Sweepstakes Marketers Were Ill-Prepared to Take on the Senate
Sure, it's a lot easier to blurt responses to a TV set than it is to sit live on the hot seat before hostile politicians on their moral grandstand. Nonetheless, it was disappointing to watch high-profile executives from our industry put to such a lame defense. They might just as well have shown up wearing prison uniforms and have their faces obscured with electronic blue dots.
I'm no big fan of sweepstakes. They dilute magazine audience editorial affinity. In recent years, sweepstakes creative executions have, indeed, been pushing the envelope, pardon the expression. But I still believe that fundamental direct marketing techniques employed by reputable companies are not immoral.
Our side did not make that point. Their testimony included bumbling apologies, timid explanations, apparent ignorance about some of their own practices and -- worst of all -- some stonewall demeanors and short answers that bordered on taking the Fifth. They allowed senators to bully them and make them sound foolish.
It took a senator to mention the national culture of pandering to human greed through state lotteries and myriad forms of legalized gambling. Nobody ran with that analogy by pointing out that sweepstakes are benign by comparison. You can play for free -- and when you do spend money, you receive merchandise in return.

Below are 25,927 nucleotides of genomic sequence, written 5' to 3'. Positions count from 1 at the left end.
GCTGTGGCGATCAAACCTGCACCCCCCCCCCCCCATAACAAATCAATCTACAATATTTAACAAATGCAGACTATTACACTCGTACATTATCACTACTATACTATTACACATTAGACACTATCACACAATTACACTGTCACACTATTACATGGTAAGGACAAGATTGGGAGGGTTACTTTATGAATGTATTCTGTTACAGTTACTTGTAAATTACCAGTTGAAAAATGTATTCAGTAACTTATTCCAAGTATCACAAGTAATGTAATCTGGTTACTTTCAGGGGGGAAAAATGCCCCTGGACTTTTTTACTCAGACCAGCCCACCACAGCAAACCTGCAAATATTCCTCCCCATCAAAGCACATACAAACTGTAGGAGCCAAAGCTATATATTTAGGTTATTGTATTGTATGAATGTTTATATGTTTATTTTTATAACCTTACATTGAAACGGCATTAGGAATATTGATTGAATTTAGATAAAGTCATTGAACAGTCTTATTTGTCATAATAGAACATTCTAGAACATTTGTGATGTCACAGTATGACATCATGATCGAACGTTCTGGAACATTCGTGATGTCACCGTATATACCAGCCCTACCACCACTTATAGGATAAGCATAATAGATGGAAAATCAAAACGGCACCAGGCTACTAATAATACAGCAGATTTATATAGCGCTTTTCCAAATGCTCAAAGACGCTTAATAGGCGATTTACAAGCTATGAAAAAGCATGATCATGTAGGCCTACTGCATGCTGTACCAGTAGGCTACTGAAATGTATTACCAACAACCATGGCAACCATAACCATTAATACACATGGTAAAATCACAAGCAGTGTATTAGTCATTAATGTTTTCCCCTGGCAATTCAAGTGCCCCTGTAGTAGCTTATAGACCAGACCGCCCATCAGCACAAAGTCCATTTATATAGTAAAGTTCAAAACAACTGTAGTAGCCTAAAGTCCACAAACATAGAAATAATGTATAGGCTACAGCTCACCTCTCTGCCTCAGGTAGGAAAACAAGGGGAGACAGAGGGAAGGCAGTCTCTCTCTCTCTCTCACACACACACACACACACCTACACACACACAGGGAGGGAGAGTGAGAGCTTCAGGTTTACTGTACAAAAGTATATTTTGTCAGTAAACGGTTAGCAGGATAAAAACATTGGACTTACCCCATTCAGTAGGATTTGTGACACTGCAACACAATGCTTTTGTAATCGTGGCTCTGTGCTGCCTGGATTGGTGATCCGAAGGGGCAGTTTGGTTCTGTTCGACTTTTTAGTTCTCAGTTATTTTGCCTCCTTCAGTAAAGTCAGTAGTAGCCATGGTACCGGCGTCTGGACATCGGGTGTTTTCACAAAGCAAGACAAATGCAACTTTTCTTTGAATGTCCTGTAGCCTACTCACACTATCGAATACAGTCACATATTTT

When pressed about whether excerpted copy was " a lie," our witnesses sounded like graduates of the Clinton school of semantics. When pressed on whether they would agree to a list of disclaimers in headline type, nobody scolded the senators that they had no business legislating copywriting and art direction. Furthermore, nobody spoke up to defend personalization as a legitimate cornerstone of direct marketing.
There should have been a candid assertion that politicians can't dictate and the industry can't accept a creative execution that will protect the 1,000 most gullible out of 90 million. No industry is held to such a standard.
That said, our witnesses and the DMA should have come prepared to offer an action plan, including:
* An easy, quick and universal out for guardians of the clinically incompetent or compulsive. (The same people who are not protected from lottos and casinos.)
* Universal technology that will routinely flag and close the accounts of customers with excessive frequency and spending patterns. It sounds like DM heresy -- but it's only right, and the revenue impact is nominal.
If database technology at the millennium is not up to the task, perhaps our industry is not as slick as using customer information as it thinks it is. Unless there is some backroom dealing being negotiated with the politicians, the staff that prepped our side for the hearing should be demoted to data entry.
<I>John W. Woods<I>
Shore Point Associates